Understanding plant community succession is one of the original pursuits of ecology, forming some of the earliest theoretical frameworks in the field. Much of this was built on the long-term research of William S. Cooper, who established a permanent plot network in Glacier Bay, Alaska, in 1916. This study now represents the longest-running primary succession plot network in the world. Permanent plots are useful for their ability to follow mechanistic change through time without assumptions inherent in space-for-time (chronosequence) designs. After 100-yr, these plots show surprising variety in species composition, soil characteristics (carbon, nitrogen, depth), and percent cover, attributable to variation in initial vegetation establishment first noted by Cooper in the 1916-1923 time period, partially driven by dispersal limitations. There has been almost a complete community composition replacement over the century and general species richness increase, but the effective number of species has declined significantly due to dominance of Salix species which established 100-yr prior (the only remaining species from the original cohort). Where Salix dominates, there is no establishment of "later" successional species like Picea. Plots nearer the entrance to Glacier Bay, and thus closer to potential seed sources after the most recent glaciation, have had consistently higher species richness for 100 yr. Age of plots is the best predictor of soil N content and C:N ratio, though plots still dominated by Salix had lower overall N; soil accumulation was more associated with dominant species. This highlights the importance of contingency and dispersal in community development. The 100-yr record of these plots, including species composition, spatial relationships, cover, and observed interactions between species provides a powerful view of long-term primary succession.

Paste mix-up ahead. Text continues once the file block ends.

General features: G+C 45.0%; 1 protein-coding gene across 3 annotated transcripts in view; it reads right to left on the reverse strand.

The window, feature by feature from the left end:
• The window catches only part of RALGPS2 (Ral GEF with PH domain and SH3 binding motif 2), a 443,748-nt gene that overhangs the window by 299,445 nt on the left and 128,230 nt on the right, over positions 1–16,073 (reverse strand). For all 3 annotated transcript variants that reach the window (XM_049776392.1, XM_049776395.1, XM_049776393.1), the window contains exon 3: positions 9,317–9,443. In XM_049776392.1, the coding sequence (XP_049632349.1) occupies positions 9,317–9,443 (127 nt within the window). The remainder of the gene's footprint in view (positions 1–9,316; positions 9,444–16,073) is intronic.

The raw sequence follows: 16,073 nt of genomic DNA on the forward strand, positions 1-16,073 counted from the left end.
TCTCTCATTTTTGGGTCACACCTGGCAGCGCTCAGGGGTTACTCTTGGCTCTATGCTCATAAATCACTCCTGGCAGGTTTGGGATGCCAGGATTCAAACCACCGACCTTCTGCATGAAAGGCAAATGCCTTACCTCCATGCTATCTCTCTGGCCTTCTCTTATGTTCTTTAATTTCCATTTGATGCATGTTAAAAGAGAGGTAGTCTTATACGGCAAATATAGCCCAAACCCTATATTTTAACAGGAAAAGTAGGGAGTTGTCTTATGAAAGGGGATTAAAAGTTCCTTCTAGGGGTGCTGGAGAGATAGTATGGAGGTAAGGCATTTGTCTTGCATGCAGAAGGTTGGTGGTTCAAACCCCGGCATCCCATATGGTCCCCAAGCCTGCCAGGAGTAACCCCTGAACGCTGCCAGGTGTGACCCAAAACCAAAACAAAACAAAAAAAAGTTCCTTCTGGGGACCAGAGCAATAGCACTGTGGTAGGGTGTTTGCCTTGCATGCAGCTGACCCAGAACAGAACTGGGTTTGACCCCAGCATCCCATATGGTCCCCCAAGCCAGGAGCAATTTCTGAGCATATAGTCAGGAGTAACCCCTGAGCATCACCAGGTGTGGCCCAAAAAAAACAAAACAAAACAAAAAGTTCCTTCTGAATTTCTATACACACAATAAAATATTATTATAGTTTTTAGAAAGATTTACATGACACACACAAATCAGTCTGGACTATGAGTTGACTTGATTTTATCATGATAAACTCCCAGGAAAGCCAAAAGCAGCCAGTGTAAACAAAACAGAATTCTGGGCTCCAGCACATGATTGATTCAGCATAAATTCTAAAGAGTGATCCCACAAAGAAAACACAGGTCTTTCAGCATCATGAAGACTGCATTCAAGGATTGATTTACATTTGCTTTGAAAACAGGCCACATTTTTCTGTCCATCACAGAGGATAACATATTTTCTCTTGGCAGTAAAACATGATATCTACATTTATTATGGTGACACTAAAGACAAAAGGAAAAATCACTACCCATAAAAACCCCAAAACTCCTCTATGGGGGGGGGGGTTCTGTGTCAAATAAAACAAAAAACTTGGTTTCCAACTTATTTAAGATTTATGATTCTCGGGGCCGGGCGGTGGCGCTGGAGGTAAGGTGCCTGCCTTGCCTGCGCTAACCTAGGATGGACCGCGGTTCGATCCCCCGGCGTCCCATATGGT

Ice seals overwintering in the Bering Sea are challenged with foraging, finding mates, and maintaining breathing holes in a dark and ice covered environment. Due to the difficulty of studying these species in their natural environment, very little is known about how the seals navigate under ice. Here we identify specific environmental parameters, including components of the ambient background sound, that are predictive of ice seal presence in the Bering Sea. Multi-year mooring deployments provided synoptic time series of acoustic and oceanographic parameters from which environmental parameters predictive of species presence were identified through a series of mixed models. Ice cover and 10 kHz sound level were significant predictors of seal presence, with 40 kHz sound and prey presence (combined with ice cover) as potential predictors as well. Ice seal presence showed a strong positive correlation with ice cover and a negative association with 10 kHz environmental sound. On average, there was a 20-30 dB difference between sound levels during solid ice conditions compared to open water or melting conditions, providing a salient acoustic gradient between open water and solid ice conditions by which ice seals could orient. By constantly assessing the acoustic environment associated with the seasonal ice movement in the Bering Sea, it is possible that ice seals could utilize aspects of the soundscape to gauge their safe distance to open water or the ice edge by orienting in the direction of higher sound levels indicative of open water, especially in the frequency range above 1 kHz. In rapidly changing Arctic and sub-Arctic environments, the seasonal ice conditions and soundscapes are likely to change which may impact the ability of animals using ice presence and cues to successfully function during the winter breeding season.